Meanwhile, the Bitcoin price has been slowly drifting downwards; it's now around $5-6. I think the overall level of enthusiasm for Bitcoin is waning. I am getting the feeling now that the negative press exposure, along with some real security and usability issues will keep Bitcoin from hitting the mainstream for a while. It needs to become much easier to use securely, so that many more merchants (and consumers) will accept it.
Fortunately, some good progress is being made in this area, with a couple of convenient new forms for direct hand-to-hand physical exchange of Bitcoins becoming available (in addition to the Bitbills which I mentioned in my previous post):
- Casascius Bitcoins (above) which are real metal (brass) coins, with the Bitcoin's private key data hidden under a tamper-resistant peel-off hologram. These appear professionally made; of course, as with any third-party service for generating wallet data, a certain level of trust is required, that the producer didn't keep a copy of the wallet data for themselves. But they look cool, and I'll probably order one at some point, for the "gee whiz" factor at least, and to show it off. This is the first physical Bitcoin that actually looks like we'd imagine a Bitcoin would look!
- Global Standard Bank has initiated a promotional distribution of its new BitCards. I received one in the mail today (pic at right)! These cards do not store the wallet data directly, but rather a security code (hidden under a scratch-off strip) which will allow you to retrieve the actual BitCoins via an online transaction with GSB. If the scratch-off area is intact, then the value is still there. (And another online process can be used to positively verify the validity of the card without invalidating it.) Therefore, these cards function more like a bank note or transferrable gold certificate than like a physical coin - they are not actual base money, but rather represent a Bitcoin that is stored by the bank somewhere, and that can be retrieved from the bank on demand. However, unlike a simple bank note, the BitCard also has an anti-theft security feature, which is a secret passcode (known only to GSB and to the original receiver of the card, and whoever they give it to) which must be provided (along with the scratch-off code) in order to redeem the card. Thus, a stolen BitCard is useless unless you manage to obtain its passcode as well. In a way, you could think of it being like a transferable debit card that requires a PIN to access it, and where all the money in the account must be debited in a single transaction.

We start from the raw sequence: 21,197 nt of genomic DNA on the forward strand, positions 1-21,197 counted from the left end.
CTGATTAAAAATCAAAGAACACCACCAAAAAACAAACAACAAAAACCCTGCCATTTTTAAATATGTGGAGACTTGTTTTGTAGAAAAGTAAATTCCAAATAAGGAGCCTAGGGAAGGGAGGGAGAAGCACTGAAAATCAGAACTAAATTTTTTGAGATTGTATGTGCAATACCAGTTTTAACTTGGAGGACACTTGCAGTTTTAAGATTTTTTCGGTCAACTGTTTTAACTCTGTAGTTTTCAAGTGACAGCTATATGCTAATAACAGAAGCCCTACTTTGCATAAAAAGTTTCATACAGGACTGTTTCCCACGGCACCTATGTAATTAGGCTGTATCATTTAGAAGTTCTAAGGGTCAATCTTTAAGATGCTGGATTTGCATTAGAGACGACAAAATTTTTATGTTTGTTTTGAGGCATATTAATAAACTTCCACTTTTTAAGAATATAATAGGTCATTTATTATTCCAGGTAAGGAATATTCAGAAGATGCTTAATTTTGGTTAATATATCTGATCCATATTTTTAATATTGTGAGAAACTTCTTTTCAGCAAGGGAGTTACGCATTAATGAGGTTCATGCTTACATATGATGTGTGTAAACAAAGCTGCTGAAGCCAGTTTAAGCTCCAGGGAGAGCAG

|Global Standard Bank's One-Bitcoin BitCard|
Personally, I'm still trying to decide whether to cash in my BitCard now, and transfer the 1 BTC of value to my private, multiply backed-up encrypted wallet, or to just hold onto the card in case of emergency. No hurry to decide, though... So, I'll probably just hold onto it for the time being. You never know when a Bitcoin in your pocket might come in handy, say if some unexpectedly rapid global financial meltdown causes the value of all non-cryptocurrencies to collapse, and you're trying to buy gas in the middle of nowhere from a merchant who is convinced that Federal Reserve Notes are worthless. (After all, Greece keeps edging closer and closer to the brink of default, the stock market seems chronically jittery, and you never know when the Fed might decide to crank up the presses and start a big new QE3 or something.)